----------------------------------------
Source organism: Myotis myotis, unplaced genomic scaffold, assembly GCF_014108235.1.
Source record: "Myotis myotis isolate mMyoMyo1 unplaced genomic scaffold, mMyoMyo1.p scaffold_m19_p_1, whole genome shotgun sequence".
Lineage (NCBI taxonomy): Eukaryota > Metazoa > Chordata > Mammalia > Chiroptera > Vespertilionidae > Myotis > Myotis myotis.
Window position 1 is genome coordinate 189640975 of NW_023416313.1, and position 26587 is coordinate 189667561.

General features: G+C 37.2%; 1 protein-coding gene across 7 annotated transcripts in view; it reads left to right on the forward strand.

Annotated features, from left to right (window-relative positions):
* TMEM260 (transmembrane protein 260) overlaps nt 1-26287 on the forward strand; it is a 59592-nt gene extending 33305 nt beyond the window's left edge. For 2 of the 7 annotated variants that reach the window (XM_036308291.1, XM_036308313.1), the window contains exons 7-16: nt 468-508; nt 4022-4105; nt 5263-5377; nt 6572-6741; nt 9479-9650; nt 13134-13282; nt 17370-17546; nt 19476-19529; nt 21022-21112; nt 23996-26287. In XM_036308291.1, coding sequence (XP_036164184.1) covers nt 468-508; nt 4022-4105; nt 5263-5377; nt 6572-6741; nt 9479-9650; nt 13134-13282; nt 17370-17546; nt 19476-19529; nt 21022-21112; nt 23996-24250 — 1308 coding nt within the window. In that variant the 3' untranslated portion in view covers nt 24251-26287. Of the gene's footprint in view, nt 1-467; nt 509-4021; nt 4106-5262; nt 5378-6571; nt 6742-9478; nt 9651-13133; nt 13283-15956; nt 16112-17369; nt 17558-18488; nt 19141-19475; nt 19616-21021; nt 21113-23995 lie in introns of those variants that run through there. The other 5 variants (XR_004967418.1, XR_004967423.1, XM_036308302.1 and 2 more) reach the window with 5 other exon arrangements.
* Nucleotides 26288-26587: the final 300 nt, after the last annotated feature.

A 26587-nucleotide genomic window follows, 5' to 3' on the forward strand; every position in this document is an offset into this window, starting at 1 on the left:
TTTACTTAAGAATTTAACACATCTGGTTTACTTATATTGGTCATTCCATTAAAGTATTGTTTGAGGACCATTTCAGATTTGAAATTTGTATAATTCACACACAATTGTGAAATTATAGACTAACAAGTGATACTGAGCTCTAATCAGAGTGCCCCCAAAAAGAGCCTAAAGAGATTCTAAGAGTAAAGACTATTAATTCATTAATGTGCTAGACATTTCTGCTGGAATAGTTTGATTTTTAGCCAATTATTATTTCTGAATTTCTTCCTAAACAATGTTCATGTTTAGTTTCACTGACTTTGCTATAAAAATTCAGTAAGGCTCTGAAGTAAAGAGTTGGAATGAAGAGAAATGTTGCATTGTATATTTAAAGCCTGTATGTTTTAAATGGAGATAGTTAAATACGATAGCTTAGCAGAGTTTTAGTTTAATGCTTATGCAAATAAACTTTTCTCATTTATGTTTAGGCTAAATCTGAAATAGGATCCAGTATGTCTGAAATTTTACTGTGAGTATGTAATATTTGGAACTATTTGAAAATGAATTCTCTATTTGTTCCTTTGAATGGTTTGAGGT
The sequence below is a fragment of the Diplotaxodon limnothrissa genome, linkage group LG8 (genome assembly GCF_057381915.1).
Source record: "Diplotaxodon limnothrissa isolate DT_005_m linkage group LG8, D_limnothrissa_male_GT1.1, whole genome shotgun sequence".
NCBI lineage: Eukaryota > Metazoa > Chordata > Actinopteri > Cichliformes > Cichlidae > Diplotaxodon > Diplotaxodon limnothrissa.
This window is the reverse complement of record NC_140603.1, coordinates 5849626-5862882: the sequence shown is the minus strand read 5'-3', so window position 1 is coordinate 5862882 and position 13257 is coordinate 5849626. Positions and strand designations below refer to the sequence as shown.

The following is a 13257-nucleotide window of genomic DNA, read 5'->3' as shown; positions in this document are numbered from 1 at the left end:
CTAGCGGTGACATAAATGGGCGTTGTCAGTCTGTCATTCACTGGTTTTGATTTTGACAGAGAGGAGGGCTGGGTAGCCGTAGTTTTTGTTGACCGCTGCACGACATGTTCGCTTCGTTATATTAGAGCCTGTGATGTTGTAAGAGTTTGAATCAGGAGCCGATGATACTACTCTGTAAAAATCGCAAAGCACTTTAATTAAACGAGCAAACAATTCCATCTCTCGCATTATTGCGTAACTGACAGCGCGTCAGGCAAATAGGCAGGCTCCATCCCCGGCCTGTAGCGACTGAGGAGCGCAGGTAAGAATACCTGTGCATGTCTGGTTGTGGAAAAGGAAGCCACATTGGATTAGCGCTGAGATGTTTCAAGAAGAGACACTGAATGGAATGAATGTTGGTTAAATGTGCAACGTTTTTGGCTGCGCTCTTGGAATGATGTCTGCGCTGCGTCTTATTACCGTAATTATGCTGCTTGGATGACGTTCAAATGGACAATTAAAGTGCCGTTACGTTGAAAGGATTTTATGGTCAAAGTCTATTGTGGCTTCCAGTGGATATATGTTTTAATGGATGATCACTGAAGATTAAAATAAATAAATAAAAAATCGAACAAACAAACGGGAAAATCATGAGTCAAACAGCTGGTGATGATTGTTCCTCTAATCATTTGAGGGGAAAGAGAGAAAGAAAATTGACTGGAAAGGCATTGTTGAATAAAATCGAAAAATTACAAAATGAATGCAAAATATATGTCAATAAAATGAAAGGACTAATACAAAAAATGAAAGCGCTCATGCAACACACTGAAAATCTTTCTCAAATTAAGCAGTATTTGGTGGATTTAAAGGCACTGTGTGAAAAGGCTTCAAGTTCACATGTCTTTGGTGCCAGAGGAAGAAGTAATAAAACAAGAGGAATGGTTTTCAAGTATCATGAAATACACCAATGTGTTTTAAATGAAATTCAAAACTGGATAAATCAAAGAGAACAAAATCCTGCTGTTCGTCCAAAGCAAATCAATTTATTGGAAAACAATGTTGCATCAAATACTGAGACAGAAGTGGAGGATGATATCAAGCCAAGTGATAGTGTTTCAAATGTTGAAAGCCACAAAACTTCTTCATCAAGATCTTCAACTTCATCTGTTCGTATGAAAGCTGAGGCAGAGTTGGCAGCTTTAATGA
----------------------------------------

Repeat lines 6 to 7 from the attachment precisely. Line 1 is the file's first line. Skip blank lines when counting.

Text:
Annotated features, from left to right (window-relative positions):
* TMEM260 (transmembrane protein 260) overlaps nt 1-26287 on the forward strand; it is a 59592-nt gene extending 33305 nt beyond the window's left edge. For 2 of the 7 annotated variants that reach the window (XM_036308291.1, XM_036308313.1), the window contains exons 7-16: nt 468-508; nt 4022-4105; nt 5263-5377; nt 6572-6741; nt 9479-9650; nt 13134-13282; nt 17370-17546; nt 19476-19529; nt 21022-21112; nt 23996-26287. In XM_036308291.1, coding sequence (XP_036164184.1) covers nt 468-508; nt 4022-4105; nt 5263-5377; nt 6572-6741; nt 9479-9650; nt 13134-13282; nt 17370-17546; nt 19476-19529; nt 21022-21112; nt 23996-24250 — 1308 coding nt within the window. In that variant the 3' untranslated portion in view covers nt 24251-26287. Of the gene's footprint in view, nt 1-467; nt 509-4021; nt 4106-5262; nt 5378-6571; nt 6742-9478; nt 9651-13133; nt 13283-15956; nt 16112-17369; nt 17558-18488; nt 19141-19475; nt 19616-21021; nt 21113-23995 lie in introns of those variants that run through there. The other 5 variants (XR_004967418.1, XR_004967423.1, XM_036308302.1 and 2 more) reach the window with 5 other exon arrangements.